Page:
2. Brush your clothes with a clothing brush if you’ve been out, especially after dark. This will remove any hitchhikers that could find their way into your bedroom.
  3. Store clothes in airtight bags or containers. This will help prevent moths from finding their way into the off-season clothes you’ve put away.
  4. Sachets of rosemary, lavender, bay leaves, peppercorns, eucalyptus, or thyme, or a combination of these will help repel moths. These are herbs that are natural repellents. You can also mix the oils in a spray bottle for a natural moth repellent spray.
  5. Make sure you wash all your clothes before storing them for the season. Moths will be more attracted to the scent of clothes that have been worn, even if it’s something you only wore once for an hour.
  6. Store your clothes in lavender. Lavender is another natural moth repellent that will leave your clothes smelling fresh when you pull them out of storage. Make a sachet or use a potpourri ball to store with your clothes. Swap it out every once in a while to maintain the potency.
  7. Cinnamon and cloves both work as moth repellents. Place in a sachet and store with your clothes, or in your closet to keep moths away. You can also try blending the oils and using them as a spray.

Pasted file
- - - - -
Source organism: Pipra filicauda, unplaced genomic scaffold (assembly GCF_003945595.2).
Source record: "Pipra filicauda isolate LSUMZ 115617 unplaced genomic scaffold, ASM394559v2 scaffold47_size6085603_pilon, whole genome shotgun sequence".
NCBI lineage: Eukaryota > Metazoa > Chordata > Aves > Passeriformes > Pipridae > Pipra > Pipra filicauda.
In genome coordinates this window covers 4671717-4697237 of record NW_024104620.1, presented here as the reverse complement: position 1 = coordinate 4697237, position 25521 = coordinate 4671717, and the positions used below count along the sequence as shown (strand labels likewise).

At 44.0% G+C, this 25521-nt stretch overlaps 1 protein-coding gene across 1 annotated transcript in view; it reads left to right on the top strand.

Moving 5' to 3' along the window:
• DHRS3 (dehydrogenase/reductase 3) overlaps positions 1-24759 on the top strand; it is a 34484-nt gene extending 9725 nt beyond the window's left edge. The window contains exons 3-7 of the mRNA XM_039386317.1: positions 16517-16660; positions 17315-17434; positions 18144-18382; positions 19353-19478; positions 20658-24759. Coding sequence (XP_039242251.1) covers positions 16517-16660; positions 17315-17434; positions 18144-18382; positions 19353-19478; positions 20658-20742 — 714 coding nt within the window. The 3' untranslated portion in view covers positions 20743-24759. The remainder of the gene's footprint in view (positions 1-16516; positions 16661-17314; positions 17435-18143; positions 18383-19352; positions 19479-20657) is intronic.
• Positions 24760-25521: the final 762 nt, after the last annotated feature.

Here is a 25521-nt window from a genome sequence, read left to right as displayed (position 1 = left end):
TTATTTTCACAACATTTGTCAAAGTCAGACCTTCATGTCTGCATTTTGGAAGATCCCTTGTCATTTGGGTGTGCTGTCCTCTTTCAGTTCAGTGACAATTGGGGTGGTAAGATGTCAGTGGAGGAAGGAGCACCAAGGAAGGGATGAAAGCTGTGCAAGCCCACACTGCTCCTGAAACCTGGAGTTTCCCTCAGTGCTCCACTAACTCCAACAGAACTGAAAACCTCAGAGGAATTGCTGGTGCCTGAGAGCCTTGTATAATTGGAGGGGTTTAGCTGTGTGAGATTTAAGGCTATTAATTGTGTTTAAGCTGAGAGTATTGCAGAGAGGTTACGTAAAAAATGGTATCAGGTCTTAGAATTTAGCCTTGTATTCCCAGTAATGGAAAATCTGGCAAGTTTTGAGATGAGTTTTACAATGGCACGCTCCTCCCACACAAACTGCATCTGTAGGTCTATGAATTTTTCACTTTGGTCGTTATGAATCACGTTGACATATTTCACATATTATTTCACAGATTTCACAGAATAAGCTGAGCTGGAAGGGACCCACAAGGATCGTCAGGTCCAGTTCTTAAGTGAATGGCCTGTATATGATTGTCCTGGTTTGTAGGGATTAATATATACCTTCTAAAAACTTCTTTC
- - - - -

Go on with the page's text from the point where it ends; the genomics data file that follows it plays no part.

8. Vacuum frequently. This will pick up any moth eggs that have found their way into your bedroom. Vacuuming is one of the best ways to prevent moths. It can pick up eggs you may not realize have been tracked in.
  9. Keep your clothes in a well-ventilated area. Moths thrive in warm humid air, so keeping things stored in areas that are inhospitable to moths will help protect them.

Mothballs Or Not?

Mothballs are highly effective in repelling moths. For some people, they may be the obvious choice, but use them with caution. Only use mothballs for their labeled purpose. Mothballs can cause irritation to the skin, so if you are using them handle them with care.

Often mothballs are used outside in a mistaken effort to repel pests other than moths. Not only is this not effective, and technically illegal since mothballs are not to be used for off label use. It is also dangerous to children and family pets who may handle and ingest them. The soil and groundwater can also be contaminated.

If placed with clothing, containers containing mothballs should be airtight. The chemicals in mothballs can leak out and contaminate the air. This is also why mothballs should not be used in attics or crawl spaces. Mothballs can be irritating to the lungs.

Clothes stored with mothballs should be hung outside to remove the odor after being run through a vinegar wash. You may need to do this several times to remove the smell.

The choice of what to use to repel moths is a personal decision. Just be aware of the dangers and handle with care to protect the health of you and your family.

Prevention is easier than a cure, and putting measures in place to prevent moths out of your bedroom will keep an infestation from occurring. It may seem like a lot of work, but you will be saving time and money compared to taking care of a full-fledged infestation.